First and foremost, I consider myself a yoga student first and a yoga teacher second, and when I'm teaching I certainly ain't one of those dudes with a 'my way or the high way' attitude - there's plenty of those around, unfortunately. I remember a few years back, when I was practising at a Yogarti's * yoga studio, I was stopped half way through the sun salutation sequence and told that I was going too slowly. I told the Yoga Gaffer at the time that I thought everyone else was going too fast and carried on at the same pace; I wasn't being deliberately difficult. I just didn't think he was right.
I guess, as students, we need to find the balance of establishing respect for the teacher and teachings whilst maintaining a certain amount of self-responsibility, so that we are able to question the teacher's teachings when something doesn't feel right. I've been around so many students who have given themselves to the teacher lock stock and barrel without giving any consideration to the fact that all beings are basically fallible (even your fabulous heavenly Yoga teacher), and that by doing this they are allowing themselves to be led up the garden path rather than the spiritual one. I guess this is how religious cults are started. The flip side of this coin is that students also need to earn the right to call someone their teacher/guru. I've been to places where people just rock up in their Lululemons ready to fall on their knees and touch the feet of the guru without doing a day's practice - to me this seems a bit 'pete tong'. I think students should earn the right to touch the lotus feet of our gurus.
I remember the first time I ever went to Mysore to practice with the late great 'Guruji', Sri K Pattabhi Jois (and yes, girlfriend, I've been there 'nuff times to earn the right to call Pattabhi Jois 'Guruji'), I saw people getting in line to touch his feet. Now, I'm from Manchester, and the only time someone touches your feet is when they're nicking your trainers; it just felt completely alien to me. But, maybe after a month or so of practising in that little backroom of his, my petty, small-minded mancunia seemed to disappear and I was at the front of the queue for the feet touching. You know, for me, it felt like the most natural thing in the world to touch his feet - it felt like the only way I could thank him for this practice that basically saved my life (see last blog). Not only was I thanking Guruji, but thanking his teacher Krishnamacharya and the lineage of teachers before him.
Talking of spiritual paths, I was reading a blog post by another teacher the other day who was basically saying that doing yoga for mental or physical well-being was akin to putting square pegs in round holes. I was like, 'Eh? Really?' I was thinking that's exactly why I started Yoga - to sort out my mind (I was already physically fit as I was running regularly, but the sheer physicality of the yoga practice was good enough to keep me fit and trim, so the running stopped). The true practice of Yoga, it said in the post, was a spiritual one (which begs the further question just what constitutes a spiritual practice?). Now, I'm all up for personal opinion, and maybe I got the wrong end of the stick, but it was all a little too preachy for me. I was like, (talking to myself in a rather recalcitrant way) 'I will use my yoga practice for what's best for me, thanks mate.' Yes, Yoga is a whole lot more than a bunch of stretching exercises, but if that's all it is to you then I'm just peachy with that.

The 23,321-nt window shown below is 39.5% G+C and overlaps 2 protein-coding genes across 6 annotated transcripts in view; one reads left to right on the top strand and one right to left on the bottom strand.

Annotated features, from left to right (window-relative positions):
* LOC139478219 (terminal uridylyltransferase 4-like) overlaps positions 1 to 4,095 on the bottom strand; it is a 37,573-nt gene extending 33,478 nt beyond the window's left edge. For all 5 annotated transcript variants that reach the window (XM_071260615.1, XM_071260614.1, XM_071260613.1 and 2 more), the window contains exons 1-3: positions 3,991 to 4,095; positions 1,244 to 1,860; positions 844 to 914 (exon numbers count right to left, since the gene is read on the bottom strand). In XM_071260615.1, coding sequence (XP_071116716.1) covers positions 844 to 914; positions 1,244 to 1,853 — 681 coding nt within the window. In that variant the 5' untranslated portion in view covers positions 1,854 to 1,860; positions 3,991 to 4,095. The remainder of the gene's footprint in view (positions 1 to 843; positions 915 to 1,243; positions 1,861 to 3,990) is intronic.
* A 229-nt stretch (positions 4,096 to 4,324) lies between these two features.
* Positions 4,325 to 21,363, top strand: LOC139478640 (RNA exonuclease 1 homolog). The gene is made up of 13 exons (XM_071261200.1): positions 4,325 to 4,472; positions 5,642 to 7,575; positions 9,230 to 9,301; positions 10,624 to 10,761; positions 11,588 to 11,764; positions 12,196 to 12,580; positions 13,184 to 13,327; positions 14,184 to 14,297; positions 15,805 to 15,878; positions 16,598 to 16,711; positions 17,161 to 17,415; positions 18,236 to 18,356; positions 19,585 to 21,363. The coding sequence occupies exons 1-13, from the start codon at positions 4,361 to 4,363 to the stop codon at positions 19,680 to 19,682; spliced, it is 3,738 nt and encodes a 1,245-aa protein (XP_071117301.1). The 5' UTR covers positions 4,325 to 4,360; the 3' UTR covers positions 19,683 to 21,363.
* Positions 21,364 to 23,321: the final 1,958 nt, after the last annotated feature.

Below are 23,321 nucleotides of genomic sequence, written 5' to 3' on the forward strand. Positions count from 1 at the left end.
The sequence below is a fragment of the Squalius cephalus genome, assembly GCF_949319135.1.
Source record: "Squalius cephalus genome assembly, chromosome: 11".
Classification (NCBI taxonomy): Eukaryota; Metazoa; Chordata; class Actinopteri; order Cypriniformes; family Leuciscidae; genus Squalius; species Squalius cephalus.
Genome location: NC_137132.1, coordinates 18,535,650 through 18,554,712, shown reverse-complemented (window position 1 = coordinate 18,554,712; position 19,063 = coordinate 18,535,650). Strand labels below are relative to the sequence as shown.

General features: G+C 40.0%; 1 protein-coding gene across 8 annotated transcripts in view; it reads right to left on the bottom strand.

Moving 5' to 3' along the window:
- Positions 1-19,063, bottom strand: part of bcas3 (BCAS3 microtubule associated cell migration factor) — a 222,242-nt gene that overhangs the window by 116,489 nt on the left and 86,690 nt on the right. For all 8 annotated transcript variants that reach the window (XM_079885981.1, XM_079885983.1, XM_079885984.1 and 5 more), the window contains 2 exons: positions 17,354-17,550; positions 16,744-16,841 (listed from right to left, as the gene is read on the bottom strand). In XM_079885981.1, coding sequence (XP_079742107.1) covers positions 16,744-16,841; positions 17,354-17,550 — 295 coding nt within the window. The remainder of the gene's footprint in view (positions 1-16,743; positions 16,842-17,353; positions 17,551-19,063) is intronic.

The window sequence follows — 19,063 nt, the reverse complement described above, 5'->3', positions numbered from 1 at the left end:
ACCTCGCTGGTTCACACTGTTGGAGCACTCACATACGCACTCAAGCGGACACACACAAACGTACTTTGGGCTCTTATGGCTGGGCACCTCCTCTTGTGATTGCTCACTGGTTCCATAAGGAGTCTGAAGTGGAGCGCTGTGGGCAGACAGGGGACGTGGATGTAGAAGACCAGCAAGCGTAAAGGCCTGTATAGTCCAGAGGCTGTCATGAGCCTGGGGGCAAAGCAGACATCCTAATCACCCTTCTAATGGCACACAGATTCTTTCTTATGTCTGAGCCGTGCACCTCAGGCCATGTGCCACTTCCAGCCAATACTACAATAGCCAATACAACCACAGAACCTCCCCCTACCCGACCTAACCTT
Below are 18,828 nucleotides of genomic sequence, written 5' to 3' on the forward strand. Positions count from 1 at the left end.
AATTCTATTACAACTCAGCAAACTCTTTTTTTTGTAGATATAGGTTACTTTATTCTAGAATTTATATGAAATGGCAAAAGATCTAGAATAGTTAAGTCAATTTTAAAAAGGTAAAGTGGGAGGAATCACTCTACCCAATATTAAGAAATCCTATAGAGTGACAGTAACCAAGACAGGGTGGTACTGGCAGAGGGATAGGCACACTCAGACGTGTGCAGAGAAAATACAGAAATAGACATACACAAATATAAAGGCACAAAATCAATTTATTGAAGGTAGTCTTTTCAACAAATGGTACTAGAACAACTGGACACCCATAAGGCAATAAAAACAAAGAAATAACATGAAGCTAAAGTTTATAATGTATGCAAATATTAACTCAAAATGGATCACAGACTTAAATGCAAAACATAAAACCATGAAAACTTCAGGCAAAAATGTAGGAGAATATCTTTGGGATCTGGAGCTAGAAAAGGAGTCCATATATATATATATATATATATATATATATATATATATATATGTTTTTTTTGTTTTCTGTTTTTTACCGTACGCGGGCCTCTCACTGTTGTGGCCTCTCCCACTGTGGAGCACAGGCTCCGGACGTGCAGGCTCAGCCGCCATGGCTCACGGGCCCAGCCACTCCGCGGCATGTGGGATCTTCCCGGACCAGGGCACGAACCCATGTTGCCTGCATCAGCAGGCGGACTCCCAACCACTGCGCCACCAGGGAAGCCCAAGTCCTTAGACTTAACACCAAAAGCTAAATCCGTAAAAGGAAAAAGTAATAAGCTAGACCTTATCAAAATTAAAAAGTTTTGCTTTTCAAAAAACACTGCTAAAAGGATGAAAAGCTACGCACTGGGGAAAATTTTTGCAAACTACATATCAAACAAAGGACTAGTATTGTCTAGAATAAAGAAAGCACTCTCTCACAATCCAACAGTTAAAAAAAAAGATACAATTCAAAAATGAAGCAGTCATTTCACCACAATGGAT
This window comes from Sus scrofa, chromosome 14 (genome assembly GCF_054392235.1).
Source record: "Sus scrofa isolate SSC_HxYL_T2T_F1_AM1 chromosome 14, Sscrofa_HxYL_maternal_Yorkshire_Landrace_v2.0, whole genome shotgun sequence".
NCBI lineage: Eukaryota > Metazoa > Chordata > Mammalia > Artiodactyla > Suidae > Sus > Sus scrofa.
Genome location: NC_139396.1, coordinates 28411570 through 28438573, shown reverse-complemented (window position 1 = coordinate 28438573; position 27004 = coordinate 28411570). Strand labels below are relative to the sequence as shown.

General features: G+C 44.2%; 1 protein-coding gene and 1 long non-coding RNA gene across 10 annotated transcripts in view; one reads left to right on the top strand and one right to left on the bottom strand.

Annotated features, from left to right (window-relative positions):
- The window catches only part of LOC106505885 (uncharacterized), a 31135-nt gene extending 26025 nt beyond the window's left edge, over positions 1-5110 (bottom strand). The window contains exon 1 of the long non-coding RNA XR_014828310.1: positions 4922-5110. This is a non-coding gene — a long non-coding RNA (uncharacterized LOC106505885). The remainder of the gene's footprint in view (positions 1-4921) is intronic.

Now, without going all crazy religious on yo' ass (cue soapbox sermon), one can learn from the free enquiry of the Buddha's Kalama Sutta teaching, which encourages students to question their teacher and teachings. It explains:
After thorough investigation and reflection, you find to agree with reason and experience, as conducive to the good and benefit of one and all and of the world at large, accept only that as true, and shape your life in accordance with it.
P.S. The wife has just accused me of not practising what I preach, in that I'm (apparently) narrow minded when it comes to other forms of Yoga - especially Bikram. So, in a nutshell, my (personal) teaching opinion is this: we all need to take responsibility for ourselves - the choices we make, etc. And we should not, ever, give that responsibility away, for love nor money. For example, I've never tried Bikram ever. So, I couldn't give a valid opinion on it. I can give a good account of why I personally don't want to do it, and if someone listens to that opinion and they agree with it, that's great. If, however, they don't agree with me then that's also great, but have the responsibility to make that decision for yourself.
*A 'yogarti' is an established A list Yoga teacher.